Farm Bureau Files Suit To Prevent Wildcat Ranch Sale
Sonora, CA – As it threatened to do, the Tuolumne County Farm Bureau (TCFB) has filed a suit aiming at blocking the partial sale of Wildcat Ranch.
TCFB officials confirm today that its attorneys filed paperwork Monday against the Sonora Union High School District “in pursuit of its goal to protect and promote agriculture.” The ranch, owned by the district since the mid-1980s, houses the high school’s agricultural program. However, late last year, outgoing school board members voted to sell part of it to the Park Foundation, which plans to establish a community park there.
As reported here, on Jan. 22 trustees held a closed session discussion to discuss a cease and desist letter sent by TCFB several days earlier. In it, the farm bureau maintained that district trustees had violated the Brown Act because members of the Park Foundation sat in during some closed session board negotiations that were not accessible to other members of the public.
Following the session, Superintendent Dr. Mark Miller told Clarke Broadcasting the sale was moving forward and that following a forthcoming written response from the district’s attorney to the bureau, attorneys for both sides would decide how to proceed.
Short Shrifting Ag Ed For Cash Flow?
In addition of accusing the district of holding illegal meetings, TCFB alleges in a media release that fiduciary duties were breached in approving the sale. “The school district made a conscious decision to sacrifice land and the district’s own long-term
security for a short-term cash infusion,” TCFB President Ken Fleming stated.
TCFB maintains that the district received more than $4.6 million from its earlier sale of the district’s Jamestown campus property but that most of the proceeds were spent on other needs rather than on agricultural education.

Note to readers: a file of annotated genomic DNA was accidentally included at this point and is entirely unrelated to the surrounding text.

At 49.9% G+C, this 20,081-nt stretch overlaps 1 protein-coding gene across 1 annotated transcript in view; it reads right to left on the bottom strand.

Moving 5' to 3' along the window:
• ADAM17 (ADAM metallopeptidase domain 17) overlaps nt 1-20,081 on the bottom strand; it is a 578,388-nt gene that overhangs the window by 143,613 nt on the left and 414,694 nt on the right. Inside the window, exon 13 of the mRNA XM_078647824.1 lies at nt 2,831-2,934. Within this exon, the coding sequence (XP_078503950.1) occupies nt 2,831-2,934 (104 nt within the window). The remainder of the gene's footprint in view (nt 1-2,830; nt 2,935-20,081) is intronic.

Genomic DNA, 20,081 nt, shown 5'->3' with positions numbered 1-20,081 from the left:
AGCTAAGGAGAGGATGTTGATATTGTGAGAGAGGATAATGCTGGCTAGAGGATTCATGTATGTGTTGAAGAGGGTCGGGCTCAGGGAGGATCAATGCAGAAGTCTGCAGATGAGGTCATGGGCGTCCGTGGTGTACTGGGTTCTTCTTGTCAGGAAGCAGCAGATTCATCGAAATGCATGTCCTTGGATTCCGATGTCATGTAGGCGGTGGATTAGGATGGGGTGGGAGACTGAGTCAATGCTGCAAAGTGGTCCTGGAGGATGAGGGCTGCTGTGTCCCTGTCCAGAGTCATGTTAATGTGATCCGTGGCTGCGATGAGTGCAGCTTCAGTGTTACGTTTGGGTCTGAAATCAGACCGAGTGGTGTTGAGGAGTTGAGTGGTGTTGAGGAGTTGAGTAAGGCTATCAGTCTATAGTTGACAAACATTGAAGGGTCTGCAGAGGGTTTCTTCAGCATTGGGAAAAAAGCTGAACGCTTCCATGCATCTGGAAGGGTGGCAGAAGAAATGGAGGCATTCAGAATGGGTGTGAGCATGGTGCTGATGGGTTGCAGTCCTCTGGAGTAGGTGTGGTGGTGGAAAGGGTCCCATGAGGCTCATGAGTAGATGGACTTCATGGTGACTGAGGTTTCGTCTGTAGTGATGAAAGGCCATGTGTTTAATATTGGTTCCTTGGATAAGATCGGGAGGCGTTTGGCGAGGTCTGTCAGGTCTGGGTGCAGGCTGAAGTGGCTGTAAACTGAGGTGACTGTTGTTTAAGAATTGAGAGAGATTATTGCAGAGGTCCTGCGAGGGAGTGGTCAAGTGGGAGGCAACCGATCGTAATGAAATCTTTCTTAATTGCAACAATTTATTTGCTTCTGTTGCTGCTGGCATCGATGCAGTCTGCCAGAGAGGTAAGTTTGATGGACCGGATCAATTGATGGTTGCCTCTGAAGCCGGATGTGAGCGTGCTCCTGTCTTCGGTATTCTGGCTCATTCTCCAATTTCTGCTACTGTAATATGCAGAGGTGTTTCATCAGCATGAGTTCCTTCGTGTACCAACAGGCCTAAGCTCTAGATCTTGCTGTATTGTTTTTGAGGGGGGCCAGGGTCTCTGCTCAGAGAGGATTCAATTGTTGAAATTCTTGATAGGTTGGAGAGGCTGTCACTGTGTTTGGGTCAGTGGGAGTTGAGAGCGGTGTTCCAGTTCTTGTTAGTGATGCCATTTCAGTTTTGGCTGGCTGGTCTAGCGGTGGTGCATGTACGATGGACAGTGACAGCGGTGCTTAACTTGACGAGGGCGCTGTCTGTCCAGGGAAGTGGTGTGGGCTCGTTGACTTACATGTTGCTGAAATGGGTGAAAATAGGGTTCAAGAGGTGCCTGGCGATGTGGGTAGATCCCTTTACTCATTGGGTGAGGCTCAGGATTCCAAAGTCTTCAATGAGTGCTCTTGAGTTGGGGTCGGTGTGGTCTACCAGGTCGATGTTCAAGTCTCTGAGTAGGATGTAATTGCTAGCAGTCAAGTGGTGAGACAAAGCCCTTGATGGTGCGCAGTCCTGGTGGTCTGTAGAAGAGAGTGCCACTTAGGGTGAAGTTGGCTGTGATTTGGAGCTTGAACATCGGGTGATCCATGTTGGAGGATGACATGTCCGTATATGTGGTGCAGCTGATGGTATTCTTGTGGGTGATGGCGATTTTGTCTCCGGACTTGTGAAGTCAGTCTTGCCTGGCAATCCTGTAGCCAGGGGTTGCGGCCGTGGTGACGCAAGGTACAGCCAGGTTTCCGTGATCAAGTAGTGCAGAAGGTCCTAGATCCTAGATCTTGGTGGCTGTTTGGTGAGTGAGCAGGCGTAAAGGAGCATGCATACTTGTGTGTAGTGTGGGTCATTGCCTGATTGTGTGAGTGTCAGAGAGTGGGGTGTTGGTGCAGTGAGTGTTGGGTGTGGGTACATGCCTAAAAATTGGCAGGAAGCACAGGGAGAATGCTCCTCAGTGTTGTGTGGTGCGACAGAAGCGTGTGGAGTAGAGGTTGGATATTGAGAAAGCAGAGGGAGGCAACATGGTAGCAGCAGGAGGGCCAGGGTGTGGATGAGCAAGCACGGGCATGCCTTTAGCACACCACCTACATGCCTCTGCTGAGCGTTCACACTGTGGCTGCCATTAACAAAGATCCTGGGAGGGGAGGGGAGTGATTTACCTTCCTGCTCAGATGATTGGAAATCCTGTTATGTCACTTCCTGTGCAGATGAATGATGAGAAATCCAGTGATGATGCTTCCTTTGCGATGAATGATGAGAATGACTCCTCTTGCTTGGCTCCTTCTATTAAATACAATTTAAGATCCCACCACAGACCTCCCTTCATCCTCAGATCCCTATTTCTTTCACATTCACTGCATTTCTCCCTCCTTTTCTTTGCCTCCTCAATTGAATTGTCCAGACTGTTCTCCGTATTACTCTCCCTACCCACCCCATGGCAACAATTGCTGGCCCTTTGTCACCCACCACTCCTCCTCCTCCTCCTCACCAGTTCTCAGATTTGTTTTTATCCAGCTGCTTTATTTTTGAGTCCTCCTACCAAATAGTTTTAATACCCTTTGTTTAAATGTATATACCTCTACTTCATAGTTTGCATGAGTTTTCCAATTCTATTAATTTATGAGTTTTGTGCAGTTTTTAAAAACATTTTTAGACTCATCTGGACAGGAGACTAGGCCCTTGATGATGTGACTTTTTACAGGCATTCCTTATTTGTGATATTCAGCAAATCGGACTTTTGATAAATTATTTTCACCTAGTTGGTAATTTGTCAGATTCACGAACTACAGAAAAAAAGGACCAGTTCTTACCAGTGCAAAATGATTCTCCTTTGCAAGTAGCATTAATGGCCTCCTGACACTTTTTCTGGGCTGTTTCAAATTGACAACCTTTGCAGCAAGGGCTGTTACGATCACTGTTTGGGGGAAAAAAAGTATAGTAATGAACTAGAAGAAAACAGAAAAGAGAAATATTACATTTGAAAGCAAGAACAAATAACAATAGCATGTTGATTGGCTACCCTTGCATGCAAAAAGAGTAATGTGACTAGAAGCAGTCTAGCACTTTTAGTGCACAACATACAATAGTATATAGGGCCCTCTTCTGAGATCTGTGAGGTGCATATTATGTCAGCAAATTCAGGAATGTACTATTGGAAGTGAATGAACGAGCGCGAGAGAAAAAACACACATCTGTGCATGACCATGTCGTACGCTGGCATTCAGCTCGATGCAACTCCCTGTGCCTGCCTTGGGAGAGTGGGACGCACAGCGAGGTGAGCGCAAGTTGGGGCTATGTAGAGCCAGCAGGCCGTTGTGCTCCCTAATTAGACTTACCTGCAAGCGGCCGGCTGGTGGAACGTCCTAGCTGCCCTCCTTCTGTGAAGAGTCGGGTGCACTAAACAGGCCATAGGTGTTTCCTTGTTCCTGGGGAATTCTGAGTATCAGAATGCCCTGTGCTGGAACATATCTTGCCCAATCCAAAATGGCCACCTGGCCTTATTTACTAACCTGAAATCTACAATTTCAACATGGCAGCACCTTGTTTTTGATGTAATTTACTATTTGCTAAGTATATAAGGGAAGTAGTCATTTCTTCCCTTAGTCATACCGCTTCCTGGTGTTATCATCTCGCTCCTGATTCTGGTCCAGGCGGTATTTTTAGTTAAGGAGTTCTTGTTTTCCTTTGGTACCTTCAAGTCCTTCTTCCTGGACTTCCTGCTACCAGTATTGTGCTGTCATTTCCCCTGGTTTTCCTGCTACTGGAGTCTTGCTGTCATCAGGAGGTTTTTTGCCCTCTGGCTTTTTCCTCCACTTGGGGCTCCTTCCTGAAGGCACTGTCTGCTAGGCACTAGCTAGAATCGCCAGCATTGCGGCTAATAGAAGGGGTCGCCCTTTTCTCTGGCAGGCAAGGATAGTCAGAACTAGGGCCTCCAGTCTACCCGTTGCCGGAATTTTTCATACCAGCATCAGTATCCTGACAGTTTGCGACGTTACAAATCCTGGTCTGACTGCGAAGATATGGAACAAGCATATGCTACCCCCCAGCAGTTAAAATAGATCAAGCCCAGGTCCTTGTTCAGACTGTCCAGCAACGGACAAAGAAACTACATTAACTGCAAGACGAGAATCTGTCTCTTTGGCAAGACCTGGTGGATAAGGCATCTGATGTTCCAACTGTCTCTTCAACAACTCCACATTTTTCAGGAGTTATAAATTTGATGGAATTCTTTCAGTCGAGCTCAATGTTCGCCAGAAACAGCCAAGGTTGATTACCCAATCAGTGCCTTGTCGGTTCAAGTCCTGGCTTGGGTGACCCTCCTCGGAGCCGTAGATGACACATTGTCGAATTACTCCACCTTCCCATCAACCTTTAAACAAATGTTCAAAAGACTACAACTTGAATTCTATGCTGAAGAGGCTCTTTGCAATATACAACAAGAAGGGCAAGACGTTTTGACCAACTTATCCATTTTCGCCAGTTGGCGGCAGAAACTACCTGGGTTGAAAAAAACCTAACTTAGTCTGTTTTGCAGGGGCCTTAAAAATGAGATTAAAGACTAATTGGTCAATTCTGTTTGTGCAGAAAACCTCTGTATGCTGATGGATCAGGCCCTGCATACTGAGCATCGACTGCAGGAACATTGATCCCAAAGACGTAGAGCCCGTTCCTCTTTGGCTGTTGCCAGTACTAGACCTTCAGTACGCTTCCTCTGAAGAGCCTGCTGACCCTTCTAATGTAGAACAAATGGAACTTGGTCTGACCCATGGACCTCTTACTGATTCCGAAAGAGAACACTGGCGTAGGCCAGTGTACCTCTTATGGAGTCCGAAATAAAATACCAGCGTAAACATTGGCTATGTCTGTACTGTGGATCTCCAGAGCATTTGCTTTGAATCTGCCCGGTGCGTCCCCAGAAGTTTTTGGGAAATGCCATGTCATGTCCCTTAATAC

Fleming said, “The district needs to fulfill the promises it made to the community when it sold the Jamestown agriculture campus in the 1980s, to rebuild and maintain high school agricultural education and sustain 4-H, FFA and other youth programs.” He added, “Other than construction of a well, fencing, outbuildings and animal pens, most of the improvements at Wildcat Ranch have resulted from the hard work of students, parents and generous community members.”
Fleming further stated, “Tuolumne County Farm Bureau remains committed to holding the district to its promise to agricultural students. We have made every effort to represent both agriculture students and the interests of all district residents but the previous school board was determined to sell much of the ranch, even at below-market value under a contract that fails to protect the district in case of default by the buyer.” He blamed the previous board’s action to approve the sale, noting that it could have easily avoided a lawsuit by allowing the current school board to continue discussions about Wildcat Ranch in what he termed “a fair and equitable manner.”
Wednesday evening, Clarke Broadcasting talked with District Superintendent Dr. Mark Miller, who confirmed he had heard rumors of the filing. However, he shared, “I have not been served with any papers or any documentation letting the district know that we have indeed had papers filed against us.” He declined further comment, saying the process is not officially underway until the district receives service of the court papers.